Appeals, Nos. 297, 298, 299 and 300, Jan. T., 1961, from judgments of Court of Common Pleas No. 1 of Philadelphia County, Dec. T., 1957, No. 3427, in case of Norman Piwoz, Dr. Seymour Piwoz and Ida Piwoz v. Emilio Iannacone and Arnold Scott. Judgments reversed.
J. Webster Jones, for appellants.
David Kanner, for appellees.
Before Bell, C.j., Jones, Cohen, Eagen and Alpern, JJ.
OPINION BY MR. JUSTICE EAGEN
The plaintiff, Norman Piwoz, was operating an automobile owned by his parents, the plaintiffs, Dr. Seymour Piwoz and Ida Piwoz, which was involved in a collision with an automobile owned by the defendant, Emilio Iannacone, and operated by the defendant, Arnold Scott. An action for personal injuries and property damage resulted. A verdict in favor of all plaintiffs and against both defendants was returned by the jury. Motions for a new trial and judgment non obstante veredicto were refused by the court en banc. From the judgments entered upon the verdict, the defendants appealed.
In evaluating the merits of this motion, the evidence must be viewed in the light most favorable to the plaintiffs, giving the verdict-winners the benefit of every fact and inference of fact reasonably deducible from the evidence: Greco v. 7-Up Bottling Co. of Pittsburgh, 401 Pa. 434, 165 A.2d 5 (1960); Matkevich v. Robertson, 403 Pa. 200, 169 A.2d 91 (1961).
Read in this light, the record discloses the following: The Piwoz (plaintiffs') automobile was proceeding east on Baltimore Avenue in the City of Philadelphia. This thoroughfare is a two-way street with a double set of streetcar tracks. It is intersected from the north by 44th Street, which does not continue to run through to the south, thus forming a T intersection. The intersection at the time of the accident was controlled by a traffic light, which was blinking yellow on Baltimore Avenue, calling for caution on the part of traffic proceeding on this thoroughfare; and blinking red on the 44th Street side, directing traffic on this street to stop before proceeding into the intersection.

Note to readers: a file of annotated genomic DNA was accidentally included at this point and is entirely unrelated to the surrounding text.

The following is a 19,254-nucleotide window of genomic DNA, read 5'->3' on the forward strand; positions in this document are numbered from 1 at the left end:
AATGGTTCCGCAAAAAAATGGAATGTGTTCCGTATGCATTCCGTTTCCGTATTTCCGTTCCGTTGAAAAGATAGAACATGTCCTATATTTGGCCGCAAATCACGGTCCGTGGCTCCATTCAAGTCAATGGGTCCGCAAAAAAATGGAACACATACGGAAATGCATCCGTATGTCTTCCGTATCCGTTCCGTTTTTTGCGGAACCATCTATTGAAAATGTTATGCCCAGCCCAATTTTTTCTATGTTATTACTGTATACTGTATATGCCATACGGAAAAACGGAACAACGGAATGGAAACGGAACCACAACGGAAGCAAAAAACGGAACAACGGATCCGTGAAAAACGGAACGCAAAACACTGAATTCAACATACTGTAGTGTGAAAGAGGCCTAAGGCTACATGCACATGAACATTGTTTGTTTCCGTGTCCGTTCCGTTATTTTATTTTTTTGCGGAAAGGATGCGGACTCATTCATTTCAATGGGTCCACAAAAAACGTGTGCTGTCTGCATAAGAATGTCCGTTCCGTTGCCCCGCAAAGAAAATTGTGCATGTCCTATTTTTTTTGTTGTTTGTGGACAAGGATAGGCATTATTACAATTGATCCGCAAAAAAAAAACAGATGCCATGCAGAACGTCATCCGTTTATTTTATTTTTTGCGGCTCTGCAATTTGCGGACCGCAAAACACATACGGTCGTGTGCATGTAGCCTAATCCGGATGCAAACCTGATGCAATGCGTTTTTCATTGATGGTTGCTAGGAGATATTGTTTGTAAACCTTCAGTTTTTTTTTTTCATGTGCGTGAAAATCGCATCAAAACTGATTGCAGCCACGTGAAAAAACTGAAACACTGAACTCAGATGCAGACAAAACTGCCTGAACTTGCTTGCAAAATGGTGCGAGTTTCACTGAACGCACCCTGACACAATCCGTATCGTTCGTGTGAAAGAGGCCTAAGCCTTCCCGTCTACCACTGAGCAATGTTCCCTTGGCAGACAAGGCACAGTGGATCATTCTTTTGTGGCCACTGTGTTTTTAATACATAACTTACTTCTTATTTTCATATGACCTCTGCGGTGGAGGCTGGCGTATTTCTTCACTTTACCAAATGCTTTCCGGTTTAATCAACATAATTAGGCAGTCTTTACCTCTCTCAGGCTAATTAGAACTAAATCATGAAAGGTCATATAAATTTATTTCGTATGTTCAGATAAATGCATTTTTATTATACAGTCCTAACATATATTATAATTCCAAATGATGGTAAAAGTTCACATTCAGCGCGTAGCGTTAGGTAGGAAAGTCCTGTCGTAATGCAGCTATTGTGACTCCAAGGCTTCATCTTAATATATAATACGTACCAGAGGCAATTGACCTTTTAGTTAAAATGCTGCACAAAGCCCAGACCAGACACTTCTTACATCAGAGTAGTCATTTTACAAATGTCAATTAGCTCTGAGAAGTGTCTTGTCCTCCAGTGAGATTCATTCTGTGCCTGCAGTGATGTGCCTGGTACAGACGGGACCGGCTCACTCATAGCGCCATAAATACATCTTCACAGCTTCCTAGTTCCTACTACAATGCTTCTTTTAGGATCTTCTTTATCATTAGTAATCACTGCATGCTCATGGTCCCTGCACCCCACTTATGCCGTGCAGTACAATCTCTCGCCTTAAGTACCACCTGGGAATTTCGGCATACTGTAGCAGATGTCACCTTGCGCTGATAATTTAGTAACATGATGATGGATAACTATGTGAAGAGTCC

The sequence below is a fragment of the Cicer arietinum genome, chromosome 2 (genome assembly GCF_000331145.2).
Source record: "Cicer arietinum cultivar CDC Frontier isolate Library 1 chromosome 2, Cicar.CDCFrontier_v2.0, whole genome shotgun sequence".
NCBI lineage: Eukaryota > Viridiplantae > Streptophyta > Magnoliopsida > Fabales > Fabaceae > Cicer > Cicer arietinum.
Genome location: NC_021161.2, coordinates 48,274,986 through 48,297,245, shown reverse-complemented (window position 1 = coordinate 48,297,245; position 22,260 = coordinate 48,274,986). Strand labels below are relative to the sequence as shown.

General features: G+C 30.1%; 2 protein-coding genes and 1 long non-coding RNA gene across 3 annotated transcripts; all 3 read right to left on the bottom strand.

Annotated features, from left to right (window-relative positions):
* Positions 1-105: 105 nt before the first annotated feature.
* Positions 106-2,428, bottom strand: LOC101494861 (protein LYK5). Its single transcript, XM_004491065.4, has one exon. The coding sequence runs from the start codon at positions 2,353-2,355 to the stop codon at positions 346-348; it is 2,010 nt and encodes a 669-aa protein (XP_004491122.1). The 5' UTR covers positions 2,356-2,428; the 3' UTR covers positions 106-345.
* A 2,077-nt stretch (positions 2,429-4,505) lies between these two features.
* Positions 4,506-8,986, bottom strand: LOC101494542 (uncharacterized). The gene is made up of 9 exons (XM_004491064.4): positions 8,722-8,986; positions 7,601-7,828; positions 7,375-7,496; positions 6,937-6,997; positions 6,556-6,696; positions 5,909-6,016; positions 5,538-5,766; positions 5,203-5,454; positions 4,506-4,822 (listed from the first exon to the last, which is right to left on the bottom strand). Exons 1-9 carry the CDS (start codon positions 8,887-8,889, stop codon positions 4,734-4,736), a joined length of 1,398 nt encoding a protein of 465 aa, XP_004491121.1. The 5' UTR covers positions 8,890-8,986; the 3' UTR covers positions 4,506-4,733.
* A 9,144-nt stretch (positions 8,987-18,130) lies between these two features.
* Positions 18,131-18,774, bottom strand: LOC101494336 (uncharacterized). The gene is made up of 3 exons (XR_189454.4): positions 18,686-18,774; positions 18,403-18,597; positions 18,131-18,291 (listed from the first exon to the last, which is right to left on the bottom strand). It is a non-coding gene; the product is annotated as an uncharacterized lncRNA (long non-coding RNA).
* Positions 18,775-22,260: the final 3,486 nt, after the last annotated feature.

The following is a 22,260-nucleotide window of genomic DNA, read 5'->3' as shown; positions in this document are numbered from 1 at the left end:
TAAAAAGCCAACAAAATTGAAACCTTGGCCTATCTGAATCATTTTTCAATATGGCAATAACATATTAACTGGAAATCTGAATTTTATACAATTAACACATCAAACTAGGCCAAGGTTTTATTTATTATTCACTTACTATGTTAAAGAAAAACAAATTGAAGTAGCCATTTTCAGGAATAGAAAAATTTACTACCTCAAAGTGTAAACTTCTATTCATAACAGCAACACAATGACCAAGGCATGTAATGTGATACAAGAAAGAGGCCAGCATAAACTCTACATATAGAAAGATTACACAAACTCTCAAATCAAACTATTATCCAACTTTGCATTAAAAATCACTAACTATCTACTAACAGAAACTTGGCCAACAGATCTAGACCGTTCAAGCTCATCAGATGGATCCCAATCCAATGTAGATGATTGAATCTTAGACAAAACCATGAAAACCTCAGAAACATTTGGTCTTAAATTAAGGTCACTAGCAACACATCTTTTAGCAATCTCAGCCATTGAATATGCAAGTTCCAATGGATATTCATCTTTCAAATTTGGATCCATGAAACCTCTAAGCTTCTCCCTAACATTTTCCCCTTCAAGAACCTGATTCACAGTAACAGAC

When plaintiffs' car approached the intersection, it came to a complete stop, 35 or 40 feet from the westerly curb line of 44th Street. The defendant's automobile proceeding south on 44th Street came into the intersection without stopping, made a careening wide turn, crossed over the center line of Baltimore Avenue, skidded and collided with the motionless automobile of the plaintiffs.
The action against the defendant-owner, Iannacone, was based upon the premise that, at the time involved, Scott was his agent and was operating the automobile upon Iannacone's business. The appellants' main thrust in support of the motion for judgment n.o.v. is that the evidence is insufficient as a matter of law to support such a finding. That the evidence was not ample to ...